The world’s deadliest “neglected tropical disease” isn’t infectious, it’s venomous.
In 2019, about 65,000 people are estimated to have died from snakebites, with 81% of these deaths occurring in India, where snakebite is estimated to cause more severe health problems than HIV, breast cancer, or even malaria. Snakebite sequelae vary, depending on whether the bite is from a neurotoxic snake or a hemotoxic snake, with each causing distinct short-term and long-term effects.
While snakebite has laid low, it hasn’t been able to entirely avoid the spotlight. The World Health Organization declared snakebite a Category A neglected tropical disease in 2017, and it received the documentary treatment with “Minutes to Die.”
Nicholas Roberts, MPH, of the Institute for Health Metrics and Evaluation (IHME) in Seattle, presented modeling estimates on snakebite at the 2020 American Society of Tropical Medicine & Hygiene virtual meeting, including data from IHME’s Global Burden of Disease study.
Though it may not be nearly as well-known as IHME’s COVID-19 modeling, the Global Burden of Disease study was an equally massive undertaking: quantifying disease burden from 359 causes of disease and injury, and 87 risk factors, in 204 countries and territories from 1990-2019 by age and sex.
And in 2019, Roberts reported that snakebite was estimated to result in 65,000 deaths and 3 million years of life lost. Researchers then focused their attention on India, as 80.5% of deaths occurred there.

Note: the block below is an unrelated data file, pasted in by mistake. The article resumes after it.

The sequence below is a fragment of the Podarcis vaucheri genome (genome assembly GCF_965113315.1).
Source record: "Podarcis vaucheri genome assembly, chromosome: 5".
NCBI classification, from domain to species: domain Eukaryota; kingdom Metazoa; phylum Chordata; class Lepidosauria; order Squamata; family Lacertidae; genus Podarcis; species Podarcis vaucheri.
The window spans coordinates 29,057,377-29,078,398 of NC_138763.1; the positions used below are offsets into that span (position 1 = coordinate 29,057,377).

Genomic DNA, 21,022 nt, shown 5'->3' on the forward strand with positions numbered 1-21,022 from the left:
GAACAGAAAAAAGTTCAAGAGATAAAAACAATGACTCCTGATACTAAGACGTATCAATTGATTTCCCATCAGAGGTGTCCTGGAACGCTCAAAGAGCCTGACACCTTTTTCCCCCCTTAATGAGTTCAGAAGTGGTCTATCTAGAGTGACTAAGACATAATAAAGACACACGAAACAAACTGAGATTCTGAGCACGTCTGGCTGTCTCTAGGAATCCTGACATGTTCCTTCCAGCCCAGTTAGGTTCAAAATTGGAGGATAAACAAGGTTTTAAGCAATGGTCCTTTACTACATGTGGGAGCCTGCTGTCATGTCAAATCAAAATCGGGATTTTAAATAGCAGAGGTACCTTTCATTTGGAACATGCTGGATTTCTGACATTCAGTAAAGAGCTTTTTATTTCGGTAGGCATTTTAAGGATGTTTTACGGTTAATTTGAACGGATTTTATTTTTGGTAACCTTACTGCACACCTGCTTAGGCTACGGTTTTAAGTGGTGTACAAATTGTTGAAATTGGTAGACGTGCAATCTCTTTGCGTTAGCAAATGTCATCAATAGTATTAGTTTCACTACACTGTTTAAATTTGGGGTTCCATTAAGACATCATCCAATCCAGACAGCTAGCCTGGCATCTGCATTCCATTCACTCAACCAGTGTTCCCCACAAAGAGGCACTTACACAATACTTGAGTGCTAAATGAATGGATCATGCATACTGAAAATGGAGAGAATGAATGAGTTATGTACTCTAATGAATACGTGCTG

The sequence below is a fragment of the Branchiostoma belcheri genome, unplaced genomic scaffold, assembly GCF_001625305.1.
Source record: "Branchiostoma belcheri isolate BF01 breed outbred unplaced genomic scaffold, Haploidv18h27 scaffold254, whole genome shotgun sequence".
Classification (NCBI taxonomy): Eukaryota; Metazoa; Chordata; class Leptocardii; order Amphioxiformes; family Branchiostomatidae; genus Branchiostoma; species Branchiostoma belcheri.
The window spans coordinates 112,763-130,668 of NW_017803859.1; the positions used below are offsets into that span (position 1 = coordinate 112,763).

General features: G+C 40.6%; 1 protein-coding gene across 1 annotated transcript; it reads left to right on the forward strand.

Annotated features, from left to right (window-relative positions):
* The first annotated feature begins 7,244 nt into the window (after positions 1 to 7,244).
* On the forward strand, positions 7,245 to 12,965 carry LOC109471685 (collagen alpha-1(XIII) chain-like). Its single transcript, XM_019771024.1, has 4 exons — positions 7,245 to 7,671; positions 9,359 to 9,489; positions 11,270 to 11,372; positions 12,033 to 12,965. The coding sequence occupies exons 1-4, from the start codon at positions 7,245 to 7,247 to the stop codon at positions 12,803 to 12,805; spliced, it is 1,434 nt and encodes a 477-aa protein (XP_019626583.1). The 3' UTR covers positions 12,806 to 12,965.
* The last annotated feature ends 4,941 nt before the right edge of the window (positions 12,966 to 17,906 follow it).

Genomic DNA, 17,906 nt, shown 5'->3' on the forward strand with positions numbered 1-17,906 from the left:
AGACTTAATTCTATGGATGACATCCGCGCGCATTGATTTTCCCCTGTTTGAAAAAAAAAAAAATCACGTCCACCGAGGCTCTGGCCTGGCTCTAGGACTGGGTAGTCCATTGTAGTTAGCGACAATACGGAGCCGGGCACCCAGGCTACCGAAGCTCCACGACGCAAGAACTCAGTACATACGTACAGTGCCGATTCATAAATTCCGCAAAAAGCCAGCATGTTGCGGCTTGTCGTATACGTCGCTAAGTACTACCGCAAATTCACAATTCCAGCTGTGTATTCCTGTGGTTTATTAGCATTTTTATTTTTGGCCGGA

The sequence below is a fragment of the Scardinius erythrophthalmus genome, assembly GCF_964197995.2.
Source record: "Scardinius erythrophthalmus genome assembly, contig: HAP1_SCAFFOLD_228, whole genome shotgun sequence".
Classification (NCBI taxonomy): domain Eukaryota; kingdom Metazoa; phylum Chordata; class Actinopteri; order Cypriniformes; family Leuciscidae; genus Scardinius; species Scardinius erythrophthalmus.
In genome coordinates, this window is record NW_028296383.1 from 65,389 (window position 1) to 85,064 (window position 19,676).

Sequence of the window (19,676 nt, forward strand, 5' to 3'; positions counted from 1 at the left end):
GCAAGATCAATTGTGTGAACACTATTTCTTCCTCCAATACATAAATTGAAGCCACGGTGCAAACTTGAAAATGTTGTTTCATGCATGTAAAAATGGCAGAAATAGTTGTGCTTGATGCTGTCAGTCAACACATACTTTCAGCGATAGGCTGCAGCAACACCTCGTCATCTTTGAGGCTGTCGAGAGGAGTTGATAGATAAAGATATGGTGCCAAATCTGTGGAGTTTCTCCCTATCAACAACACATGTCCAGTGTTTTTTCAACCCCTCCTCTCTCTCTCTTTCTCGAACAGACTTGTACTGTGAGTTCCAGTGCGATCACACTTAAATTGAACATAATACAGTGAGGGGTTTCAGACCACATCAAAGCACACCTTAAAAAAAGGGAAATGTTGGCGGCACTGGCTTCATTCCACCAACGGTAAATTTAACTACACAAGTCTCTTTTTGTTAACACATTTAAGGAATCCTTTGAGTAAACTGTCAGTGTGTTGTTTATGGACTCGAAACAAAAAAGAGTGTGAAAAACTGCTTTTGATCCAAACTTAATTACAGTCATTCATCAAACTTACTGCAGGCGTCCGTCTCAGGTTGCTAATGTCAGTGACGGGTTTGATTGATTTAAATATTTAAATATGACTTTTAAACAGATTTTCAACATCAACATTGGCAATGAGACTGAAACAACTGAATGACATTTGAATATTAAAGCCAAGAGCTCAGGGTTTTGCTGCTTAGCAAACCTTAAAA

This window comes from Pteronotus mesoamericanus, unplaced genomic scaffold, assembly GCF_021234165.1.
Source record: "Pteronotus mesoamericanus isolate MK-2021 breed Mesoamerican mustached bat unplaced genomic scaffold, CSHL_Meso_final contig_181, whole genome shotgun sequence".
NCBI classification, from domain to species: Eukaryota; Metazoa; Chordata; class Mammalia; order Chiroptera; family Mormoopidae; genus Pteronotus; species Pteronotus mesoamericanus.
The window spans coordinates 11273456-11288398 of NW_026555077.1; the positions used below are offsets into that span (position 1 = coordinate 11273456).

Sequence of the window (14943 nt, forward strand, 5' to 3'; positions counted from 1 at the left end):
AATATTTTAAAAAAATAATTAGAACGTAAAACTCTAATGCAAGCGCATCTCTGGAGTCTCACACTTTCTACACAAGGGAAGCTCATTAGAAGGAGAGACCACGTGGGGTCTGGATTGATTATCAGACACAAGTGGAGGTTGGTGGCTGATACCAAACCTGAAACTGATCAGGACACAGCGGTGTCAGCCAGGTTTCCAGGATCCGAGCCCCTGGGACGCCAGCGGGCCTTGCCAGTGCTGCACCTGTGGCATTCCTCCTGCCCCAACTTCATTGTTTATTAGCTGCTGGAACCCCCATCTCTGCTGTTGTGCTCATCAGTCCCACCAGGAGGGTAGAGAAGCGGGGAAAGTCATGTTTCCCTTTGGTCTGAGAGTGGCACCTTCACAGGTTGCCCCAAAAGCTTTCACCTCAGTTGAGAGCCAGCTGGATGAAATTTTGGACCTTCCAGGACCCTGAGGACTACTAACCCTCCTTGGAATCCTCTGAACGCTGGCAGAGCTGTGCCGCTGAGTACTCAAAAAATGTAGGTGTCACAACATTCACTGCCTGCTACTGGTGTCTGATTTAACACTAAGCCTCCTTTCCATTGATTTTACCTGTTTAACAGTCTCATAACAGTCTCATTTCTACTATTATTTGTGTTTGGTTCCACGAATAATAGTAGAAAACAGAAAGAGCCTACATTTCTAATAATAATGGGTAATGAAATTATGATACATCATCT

They zeroed in on the “big four” Indian snakes, which are estimated to account for 90% of deaths in India: cobra, krait, Russell’s viper, and saw-scaled viper.
While all these snakes can cause death or serious injury, they do so in different ways. Cobras and kraits are neurotoxic snakes, while both vipers are hemotoxic snakes. And based on a systematic review of epidemiological literature in India, neurotoxic snakes had about double the case-fatality rate of hemotoxic snakes (8.8% vs 4.2%, respectively).
Symptoms of each snakebite were different, with blood clotting disorders estimated to occur in 40%-90% of hemotoxic snake bites, while neurotoxic snake bites were more likely to cause respiratory failure, paralysis, and vision problems, Roberts said.
In India, 3.0 million disability-adjusted life years can be attributed to snakebite, though that number has decreased over time since 1990. Roberts noted snakebite ranks fourth among injuries in India, behind road injuries, self-harm, and falls.
Even if you survive a snakebite, it can have long-term health effects, such as chronic kidney disease (CKD), skin necrosis, and amputation. Not surprisingly, amputation caused the greatest number of years lived with disability.
But of the estimated proportion of acute kidney injury caused by snakebite, Roberts said while most get better, 15% go on to stage 4 CKD.
Frustratingly, much of the long-term sequelae of snakebite are preventable, as anti-venom exists for all the “big four” snakes, he added.
“If [anti-venom] was more accessible, those deaths and severe outcomes could be prevented,” Roberts said.